Turkey’s long-time nemesis Abdullah Öcalan, leader of the so-called Kurdistan Workers Party (PKK), delivered an historic message on the March 21 Nowruz holiday that marks the beginning of spring calling for a new beginning between Kurds and Turks.
Read out by two Kurdish nationalist members of the Turkish Parliament to a crowd reported to number as high as two million in Diyarbakir, the informal capital of southeast Turkey’s large Kurdish minority, Öcalan’s message declares the start of a new era in which his fighters should silence their guns and leave the country. “I call on everyone to build democratic modernism” and for moving “from armed to democratic struggle,” Öcalan stated. To underscore his message that the era of militant separatism is over, Öcalan spoke of unity among Turks and Kurds going back to the battle over Gallipoli in World War I and the launching of the new Turkish Republic’s parliament in 1920.
The turnabout for America’s NATO ally Turkey is remarkable, momentous, and fraught with risk. PKK-related violence has claimed 40,000-plus lives–the majority of them Kurdish–over the past thirty years. It indirectly stimulated xenophobic Turkish nationalism, supported a militarized state by virtually requiring an outsized role for the country’s armed forces, and seemingly ensured second class status for its Kurds, especially in the southeast where the recurring cycle of PKK violence and authoritarian reaction almost guaranteed against investments that might break the region’s poverty and create hope for people there.
This, a growing weariness of fighting among many Kurds, and perhaps Öcalan’s hope to end his lifetime sentence to solitary confinement, presumably led the long-time terrorist leader to change tack. That Turkey is, despite many warts and an authoritarian streak that remains strong, a vastly freer, more liberal, and more opportunity-filled place than when Öcalan founded the PKK as a Marxist-Leninist movement in 1978 surely also counted for something. He and the terrorist group he has led are increasingly anachronistic, and he may have decided to play his cards while they still have some value.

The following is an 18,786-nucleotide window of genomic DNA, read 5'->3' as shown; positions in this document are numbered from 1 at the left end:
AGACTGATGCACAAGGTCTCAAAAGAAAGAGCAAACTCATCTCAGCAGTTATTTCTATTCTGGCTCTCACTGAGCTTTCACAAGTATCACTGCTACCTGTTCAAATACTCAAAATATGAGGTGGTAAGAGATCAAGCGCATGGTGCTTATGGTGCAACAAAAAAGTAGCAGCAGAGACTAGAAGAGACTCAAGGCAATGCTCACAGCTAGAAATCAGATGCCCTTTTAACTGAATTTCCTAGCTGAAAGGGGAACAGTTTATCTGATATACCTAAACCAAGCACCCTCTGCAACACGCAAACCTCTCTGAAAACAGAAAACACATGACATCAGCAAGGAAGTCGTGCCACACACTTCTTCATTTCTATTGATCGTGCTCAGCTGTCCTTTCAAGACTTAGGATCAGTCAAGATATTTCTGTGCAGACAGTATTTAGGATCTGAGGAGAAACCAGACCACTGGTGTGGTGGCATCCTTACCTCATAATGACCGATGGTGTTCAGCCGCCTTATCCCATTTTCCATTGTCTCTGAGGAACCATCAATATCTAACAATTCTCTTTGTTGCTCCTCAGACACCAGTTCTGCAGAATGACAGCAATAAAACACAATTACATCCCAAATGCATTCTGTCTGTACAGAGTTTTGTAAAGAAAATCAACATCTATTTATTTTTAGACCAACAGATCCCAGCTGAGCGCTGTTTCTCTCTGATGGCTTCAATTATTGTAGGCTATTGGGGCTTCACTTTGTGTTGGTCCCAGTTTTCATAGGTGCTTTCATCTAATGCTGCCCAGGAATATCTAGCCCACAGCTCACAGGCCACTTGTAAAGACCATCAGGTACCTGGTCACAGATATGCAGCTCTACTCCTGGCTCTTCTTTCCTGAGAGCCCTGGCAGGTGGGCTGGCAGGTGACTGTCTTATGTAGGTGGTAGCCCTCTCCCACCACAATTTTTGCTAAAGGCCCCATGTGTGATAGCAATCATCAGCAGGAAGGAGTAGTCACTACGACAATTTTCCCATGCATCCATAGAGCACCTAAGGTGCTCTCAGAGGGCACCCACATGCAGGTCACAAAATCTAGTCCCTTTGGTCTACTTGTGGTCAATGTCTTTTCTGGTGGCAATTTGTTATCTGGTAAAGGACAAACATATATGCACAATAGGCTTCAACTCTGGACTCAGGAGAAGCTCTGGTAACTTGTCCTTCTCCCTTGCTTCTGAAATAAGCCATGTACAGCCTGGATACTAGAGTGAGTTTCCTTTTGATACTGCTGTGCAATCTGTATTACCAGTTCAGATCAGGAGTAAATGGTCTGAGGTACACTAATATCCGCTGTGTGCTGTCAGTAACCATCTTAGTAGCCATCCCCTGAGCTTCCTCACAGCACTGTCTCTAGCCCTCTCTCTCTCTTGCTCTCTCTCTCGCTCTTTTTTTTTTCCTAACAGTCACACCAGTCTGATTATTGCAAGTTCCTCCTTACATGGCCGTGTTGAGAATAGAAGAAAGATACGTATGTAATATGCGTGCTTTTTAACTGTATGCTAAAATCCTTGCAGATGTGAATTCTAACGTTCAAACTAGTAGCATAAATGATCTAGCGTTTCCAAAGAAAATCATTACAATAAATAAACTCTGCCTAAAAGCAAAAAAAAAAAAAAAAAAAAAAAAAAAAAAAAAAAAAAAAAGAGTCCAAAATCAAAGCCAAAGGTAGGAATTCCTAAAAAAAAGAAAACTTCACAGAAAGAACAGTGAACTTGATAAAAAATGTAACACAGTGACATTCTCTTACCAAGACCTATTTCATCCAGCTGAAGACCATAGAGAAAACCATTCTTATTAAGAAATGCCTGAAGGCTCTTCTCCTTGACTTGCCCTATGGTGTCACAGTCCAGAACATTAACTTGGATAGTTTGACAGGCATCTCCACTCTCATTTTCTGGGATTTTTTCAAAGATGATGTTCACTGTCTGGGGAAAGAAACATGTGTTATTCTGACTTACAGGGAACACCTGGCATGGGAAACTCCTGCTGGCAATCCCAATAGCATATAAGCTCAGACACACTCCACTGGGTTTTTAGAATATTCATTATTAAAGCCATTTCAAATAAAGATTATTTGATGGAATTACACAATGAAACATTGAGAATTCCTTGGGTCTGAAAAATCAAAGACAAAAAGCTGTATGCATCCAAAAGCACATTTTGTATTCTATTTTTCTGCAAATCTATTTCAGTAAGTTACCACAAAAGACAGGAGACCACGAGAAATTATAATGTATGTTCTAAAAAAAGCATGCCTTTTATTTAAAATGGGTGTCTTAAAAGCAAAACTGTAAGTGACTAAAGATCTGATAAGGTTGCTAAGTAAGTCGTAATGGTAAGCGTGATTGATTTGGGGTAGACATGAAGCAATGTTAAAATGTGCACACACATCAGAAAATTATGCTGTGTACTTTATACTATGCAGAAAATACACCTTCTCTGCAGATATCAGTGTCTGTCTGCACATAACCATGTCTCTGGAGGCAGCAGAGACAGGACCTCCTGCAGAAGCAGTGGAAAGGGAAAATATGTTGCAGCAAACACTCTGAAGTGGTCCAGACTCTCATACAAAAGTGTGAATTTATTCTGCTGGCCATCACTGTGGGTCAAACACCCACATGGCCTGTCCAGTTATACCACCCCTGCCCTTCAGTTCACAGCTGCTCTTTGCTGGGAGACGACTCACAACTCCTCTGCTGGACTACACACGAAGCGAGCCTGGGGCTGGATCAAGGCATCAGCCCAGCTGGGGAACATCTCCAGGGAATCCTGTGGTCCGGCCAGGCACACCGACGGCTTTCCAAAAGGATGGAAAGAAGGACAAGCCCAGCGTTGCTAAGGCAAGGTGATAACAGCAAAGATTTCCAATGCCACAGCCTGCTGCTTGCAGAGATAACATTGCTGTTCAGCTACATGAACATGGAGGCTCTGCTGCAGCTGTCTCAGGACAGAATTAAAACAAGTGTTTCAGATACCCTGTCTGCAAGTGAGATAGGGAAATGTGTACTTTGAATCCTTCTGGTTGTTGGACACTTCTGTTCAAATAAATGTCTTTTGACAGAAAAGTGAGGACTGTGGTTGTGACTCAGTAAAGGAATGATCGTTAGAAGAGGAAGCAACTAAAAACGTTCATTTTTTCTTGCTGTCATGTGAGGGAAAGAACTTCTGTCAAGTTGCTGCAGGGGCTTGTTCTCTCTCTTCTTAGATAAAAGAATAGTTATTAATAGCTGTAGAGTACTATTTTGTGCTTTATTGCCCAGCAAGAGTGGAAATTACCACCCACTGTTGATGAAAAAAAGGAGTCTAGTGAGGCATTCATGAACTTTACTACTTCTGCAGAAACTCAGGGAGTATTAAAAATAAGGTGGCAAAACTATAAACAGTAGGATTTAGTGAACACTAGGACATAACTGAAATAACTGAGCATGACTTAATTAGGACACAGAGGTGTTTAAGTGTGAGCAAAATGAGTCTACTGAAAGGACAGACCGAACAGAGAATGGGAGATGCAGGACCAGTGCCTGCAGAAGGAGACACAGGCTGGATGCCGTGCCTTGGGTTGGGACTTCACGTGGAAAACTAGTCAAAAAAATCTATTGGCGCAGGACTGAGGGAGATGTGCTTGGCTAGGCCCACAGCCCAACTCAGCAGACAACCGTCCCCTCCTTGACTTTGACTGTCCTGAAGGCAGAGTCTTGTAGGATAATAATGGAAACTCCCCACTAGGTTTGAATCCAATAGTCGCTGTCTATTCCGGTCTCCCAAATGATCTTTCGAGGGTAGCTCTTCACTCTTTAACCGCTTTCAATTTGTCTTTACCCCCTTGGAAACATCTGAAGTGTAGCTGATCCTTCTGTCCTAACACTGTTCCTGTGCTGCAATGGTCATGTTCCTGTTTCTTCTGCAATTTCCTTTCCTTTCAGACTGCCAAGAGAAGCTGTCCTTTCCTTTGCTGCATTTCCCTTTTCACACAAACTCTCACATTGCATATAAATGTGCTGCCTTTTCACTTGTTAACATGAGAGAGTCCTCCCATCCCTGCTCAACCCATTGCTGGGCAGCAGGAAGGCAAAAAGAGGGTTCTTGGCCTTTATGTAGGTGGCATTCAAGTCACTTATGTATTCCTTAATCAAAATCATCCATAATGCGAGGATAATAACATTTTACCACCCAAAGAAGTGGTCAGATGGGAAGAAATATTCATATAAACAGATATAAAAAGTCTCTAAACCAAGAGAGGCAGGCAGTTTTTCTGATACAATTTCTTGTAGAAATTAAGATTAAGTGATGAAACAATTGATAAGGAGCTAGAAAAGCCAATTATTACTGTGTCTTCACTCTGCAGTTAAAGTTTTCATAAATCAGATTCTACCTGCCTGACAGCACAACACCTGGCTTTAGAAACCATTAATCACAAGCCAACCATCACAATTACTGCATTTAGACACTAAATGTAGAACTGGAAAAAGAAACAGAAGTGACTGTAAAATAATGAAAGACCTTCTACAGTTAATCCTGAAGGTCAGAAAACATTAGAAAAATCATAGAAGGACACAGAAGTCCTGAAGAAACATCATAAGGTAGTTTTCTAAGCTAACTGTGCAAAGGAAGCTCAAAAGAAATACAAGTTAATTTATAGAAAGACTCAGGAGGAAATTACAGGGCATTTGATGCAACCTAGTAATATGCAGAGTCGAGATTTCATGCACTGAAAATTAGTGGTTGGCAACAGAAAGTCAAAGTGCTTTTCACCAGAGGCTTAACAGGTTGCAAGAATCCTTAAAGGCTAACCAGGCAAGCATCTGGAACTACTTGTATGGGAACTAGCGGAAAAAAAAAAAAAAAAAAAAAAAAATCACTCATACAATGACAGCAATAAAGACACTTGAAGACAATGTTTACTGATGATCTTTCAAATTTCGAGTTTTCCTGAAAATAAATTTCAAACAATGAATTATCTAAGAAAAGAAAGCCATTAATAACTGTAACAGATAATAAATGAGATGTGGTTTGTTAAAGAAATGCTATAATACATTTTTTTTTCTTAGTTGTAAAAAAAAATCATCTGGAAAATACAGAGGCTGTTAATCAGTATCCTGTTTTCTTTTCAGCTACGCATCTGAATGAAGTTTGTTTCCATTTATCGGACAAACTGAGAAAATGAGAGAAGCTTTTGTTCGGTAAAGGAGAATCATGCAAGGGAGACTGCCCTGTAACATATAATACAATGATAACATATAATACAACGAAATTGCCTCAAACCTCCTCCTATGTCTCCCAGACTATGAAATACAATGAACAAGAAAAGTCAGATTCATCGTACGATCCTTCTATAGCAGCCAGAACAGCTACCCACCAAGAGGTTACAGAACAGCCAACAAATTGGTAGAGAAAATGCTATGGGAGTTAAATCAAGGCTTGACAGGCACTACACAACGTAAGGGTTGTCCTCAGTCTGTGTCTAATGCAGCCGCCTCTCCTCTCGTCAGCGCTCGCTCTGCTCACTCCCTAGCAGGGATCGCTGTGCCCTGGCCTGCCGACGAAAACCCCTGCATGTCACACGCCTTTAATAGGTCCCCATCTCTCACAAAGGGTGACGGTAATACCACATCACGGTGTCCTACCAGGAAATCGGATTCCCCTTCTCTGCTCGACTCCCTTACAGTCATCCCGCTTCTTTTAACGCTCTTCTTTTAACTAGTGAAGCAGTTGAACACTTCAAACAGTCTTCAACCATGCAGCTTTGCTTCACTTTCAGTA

The government of Prime Minister Recep Tayyip Erdoğan has for many years matched a tough stand against PKK terrorist activities with periodic efforts to entice the organization into ending the violence. Two heads of Turkish National Intelligence, Emre Taner and the current incumbent, Hakan Fidan, put backchannel efforts at dialogue at the top of their agenda since at least 2005. The process was fitful, and periodic breakthroughs consistently fell apart. But from late last year, the peace process started achieving traction, though what political bargains will ultimately emerge is unclear.
Some believe that Erdoğan has made a deal with Öcalan to trade greater recognition of Kurdish rights for support in amending the constitution to establish a strong presidency–for Erdoğan himself. This might or might not be a bad trade for Öcalan and the Kurds, but surely the story is vastly more complicated. It will in any case play out in unpredictable and unexpected ways:
- Spelling out what Kurdish rights means will not be easy. Turkish nationalists have huge reservations about concessions many Kurds want, such as use of their mother tongue in national discourse, to say nothing of local or regional autonomy that many regard as a one-way trip to the country’s breakup along ethnic lines. Actions by extreme nationalists to break up the pretty music between the government and Öcalan seem more likely than not, and their consequences will be hard for Turkey to stomach.